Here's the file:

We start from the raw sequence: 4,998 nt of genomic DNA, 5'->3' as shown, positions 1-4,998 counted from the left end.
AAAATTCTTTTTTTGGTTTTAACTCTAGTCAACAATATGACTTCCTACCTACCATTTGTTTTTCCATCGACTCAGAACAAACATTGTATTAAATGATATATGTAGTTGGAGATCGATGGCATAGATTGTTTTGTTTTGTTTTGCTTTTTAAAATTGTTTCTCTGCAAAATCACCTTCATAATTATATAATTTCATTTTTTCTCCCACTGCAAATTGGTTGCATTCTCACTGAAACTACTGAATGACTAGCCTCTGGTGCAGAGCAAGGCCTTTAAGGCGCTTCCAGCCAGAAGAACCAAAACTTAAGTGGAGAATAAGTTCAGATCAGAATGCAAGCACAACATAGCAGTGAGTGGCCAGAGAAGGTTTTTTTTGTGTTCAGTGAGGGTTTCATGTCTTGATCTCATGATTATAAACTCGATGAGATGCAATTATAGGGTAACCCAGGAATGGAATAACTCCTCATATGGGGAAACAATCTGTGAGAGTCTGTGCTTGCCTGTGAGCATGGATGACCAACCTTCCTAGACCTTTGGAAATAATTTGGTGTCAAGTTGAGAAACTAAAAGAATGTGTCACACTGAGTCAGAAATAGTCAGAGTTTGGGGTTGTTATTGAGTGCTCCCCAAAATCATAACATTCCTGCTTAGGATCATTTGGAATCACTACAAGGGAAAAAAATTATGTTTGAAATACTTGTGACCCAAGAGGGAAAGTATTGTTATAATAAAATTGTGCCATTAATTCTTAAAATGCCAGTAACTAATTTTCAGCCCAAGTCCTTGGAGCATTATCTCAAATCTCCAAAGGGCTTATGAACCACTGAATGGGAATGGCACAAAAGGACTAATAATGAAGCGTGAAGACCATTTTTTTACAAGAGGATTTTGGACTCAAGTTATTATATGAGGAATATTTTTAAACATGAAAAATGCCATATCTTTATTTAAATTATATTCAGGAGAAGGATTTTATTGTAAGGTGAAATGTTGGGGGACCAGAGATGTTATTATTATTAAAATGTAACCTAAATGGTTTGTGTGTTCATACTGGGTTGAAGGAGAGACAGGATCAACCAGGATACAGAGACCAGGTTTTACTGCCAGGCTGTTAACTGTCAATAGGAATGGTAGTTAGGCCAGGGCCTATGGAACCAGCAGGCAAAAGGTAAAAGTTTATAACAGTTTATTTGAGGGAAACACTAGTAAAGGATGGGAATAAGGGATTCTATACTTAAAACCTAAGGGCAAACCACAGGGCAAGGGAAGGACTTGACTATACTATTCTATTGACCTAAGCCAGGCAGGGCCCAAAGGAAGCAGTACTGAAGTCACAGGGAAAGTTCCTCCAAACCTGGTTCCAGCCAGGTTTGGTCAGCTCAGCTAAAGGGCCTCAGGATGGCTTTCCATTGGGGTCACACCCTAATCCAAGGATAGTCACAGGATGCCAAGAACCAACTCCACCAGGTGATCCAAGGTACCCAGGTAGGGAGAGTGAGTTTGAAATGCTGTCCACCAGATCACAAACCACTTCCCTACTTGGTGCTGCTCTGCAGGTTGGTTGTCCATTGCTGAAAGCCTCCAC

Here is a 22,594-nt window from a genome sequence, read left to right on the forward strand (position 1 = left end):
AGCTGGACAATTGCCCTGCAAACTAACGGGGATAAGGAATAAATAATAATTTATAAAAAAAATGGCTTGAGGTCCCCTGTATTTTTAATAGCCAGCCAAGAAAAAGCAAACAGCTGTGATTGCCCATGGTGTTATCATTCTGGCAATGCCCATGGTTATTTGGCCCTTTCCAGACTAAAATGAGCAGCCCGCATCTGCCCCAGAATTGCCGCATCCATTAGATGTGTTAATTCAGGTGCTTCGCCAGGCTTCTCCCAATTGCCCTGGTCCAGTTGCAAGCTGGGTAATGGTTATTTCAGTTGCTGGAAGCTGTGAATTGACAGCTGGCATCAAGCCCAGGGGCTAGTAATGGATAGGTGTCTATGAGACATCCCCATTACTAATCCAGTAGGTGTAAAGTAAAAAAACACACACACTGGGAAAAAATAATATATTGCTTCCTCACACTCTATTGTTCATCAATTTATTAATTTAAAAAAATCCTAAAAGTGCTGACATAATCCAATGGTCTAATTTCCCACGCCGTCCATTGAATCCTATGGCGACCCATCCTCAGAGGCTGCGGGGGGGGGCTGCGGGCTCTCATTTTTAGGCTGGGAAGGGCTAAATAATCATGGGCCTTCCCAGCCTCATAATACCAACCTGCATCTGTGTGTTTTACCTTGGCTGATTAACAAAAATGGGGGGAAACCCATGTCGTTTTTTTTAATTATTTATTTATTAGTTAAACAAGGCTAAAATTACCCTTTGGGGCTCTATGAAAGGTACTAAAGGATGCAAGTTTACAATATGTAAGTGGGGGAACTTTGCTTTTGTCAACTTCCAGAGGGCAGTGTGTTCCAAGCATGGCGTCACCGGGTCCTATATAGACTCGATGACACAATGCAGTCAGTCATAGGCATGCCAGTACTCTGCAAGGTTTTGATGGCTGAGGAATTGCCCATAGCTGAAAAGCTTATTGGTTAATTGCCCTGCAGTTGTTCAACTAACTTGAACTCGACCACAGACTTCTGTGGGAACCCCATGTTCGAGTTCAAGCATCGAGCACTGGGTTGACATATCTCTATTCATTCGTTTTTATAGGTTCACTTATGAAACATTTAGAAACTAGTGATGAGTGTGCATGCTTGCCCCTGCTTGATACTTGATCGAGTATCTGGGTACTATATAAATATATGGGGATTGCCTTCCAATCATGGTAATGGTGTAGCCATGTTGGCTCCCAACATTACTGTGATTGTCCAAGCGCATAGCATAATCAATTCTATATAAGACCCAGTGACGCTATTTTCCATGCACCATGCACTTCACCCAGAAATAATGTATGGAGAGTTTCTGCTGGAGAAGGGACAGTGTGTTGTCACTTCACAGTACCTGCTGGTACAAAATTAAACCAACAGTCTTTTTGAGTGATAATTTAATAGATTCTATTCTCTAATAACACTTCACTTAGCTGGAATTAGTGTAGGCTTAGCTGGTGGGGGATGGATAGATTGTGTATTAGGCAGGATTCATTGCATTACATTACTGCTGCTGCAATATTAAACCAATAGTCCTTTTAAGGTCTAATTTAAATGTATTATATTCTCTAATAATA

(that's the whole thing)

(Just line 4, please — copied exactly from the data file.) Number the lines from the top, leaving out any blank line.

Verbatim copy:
AGCTGGACAATTGCCCTGCAAACTAACGGGGATAAGGAATAAATAATAATTTATAAAAAAAATGGCTTGAGGTCCCCTGTATTTTTAATAGCCAGCCAAGAAAAAGCAAACAGCTGTGATTGCCCATGGTGTTATCATTCTGGCAATGCCCATGGTTATTTGGCCCTTTCCAGACTAAAATGAGCAGCCCGCATCTGCCCCAGAATTGCCGCATCCATTAGATGTGTTAATTCAGGTGCTTCGCCAGGCTTCTCCCAATTGCCCTGGTCCAGTTGCAAGCTGGGTAATGGTTATTTCAGTTGCTGGAAGCTGTGAATTGACAGCTGGCATCAAGCCCAGGGGCTAGTAATGGATAGGTGTCTATGAGACATCCCCATTACTAATCCAGTAGGTGTAAAGTAAAAAAACACACACACTGGGAAAAAATAATATATTGCTTCCTCACACTCTATTGTTCATCAATTTATTAATTTAAAAAAATCCTAAAAGTGCTGACATAATCCAATGGTCTAATTTCCCACGCCGTCCATTGAATCCTATGGCGACCCATCCTCAGAGGCTGCGGGGGGGGGCTGCGGGCTCTCATTTTTAGGCTGGGAAGGGCTAAATAATCATGGGCCTTCCCAGCCTCATAATACCAACCTGCATCTGTGTGTTTTACCTTGGCTGATTAACAAAAATGGGGGGAAACCCATGTCGTTTTTTTTAATTATTTATTTATTAGTTAAACAAGGCTAAAATTACCCTTTGGGGCTCTATGAAAGGTACTAAAGGATGCAAGTTTACAATATGTAAGTGGGGGAACTTTGCTTTTGTCAACTTCCAGAGGGCAGTGTGTTCCAAGCATGGCGTCACCGGGTCCTATATAGACTCGATGACACAATGCAGTCAGTCATAGGCATGCCAGTACTCTGCAAGGTTTTGATGGCTGAGGAATTGCCCATAGCTGAAAAGCTTATTGGTTAATTGCCCTGCAGTTGTTCAACTAACTTGAACTCGACCACAGACTTCTGTGGGAACCCCATGTTCGAGTTCAAGCATCGAGCACTGGGTTGACATATCTCTATTCATTCGTTTTTATAGGTTCACTTATGAAACATTTAGAAACTAGTGATGAGTGTGCATGCTTGCCCCTGCTTGATACTTGATCGAGTATCTGGGTACTATATAAATATATGGGGATTGCCTTCCAATCATGGTAATGGTGTAGCCATGTTGGCTCCCAACATTACTGTGATTGTCCAAGCGCATAGCATAATCAATTCTATATAAGACCCAGTGACGCTATTTTCCATGCACCATGCACTTCACCCAGAAATAATGTATGGAGAGTTTCTGCTGGAGAAGGGACAGTGTGTTGTCACTTCACAGTACCTGCTGGTACAAAATTAAACCAACAGTCTTTTTGAGTGATAATTTAATAGATTCTATTCTCTAATAACACTTCACTTAGCTGGAATTAGTGTAGGCTTAGCTGGTGGGGGATGGATAGATTGTGTATTAGGCAGGATTCATTGCATTACATTACTGCTGCTGCAATATTAAACCAATAGTCCTTTTAAGGTCTAATTTAAATGTATTATATTCTCTAATAATA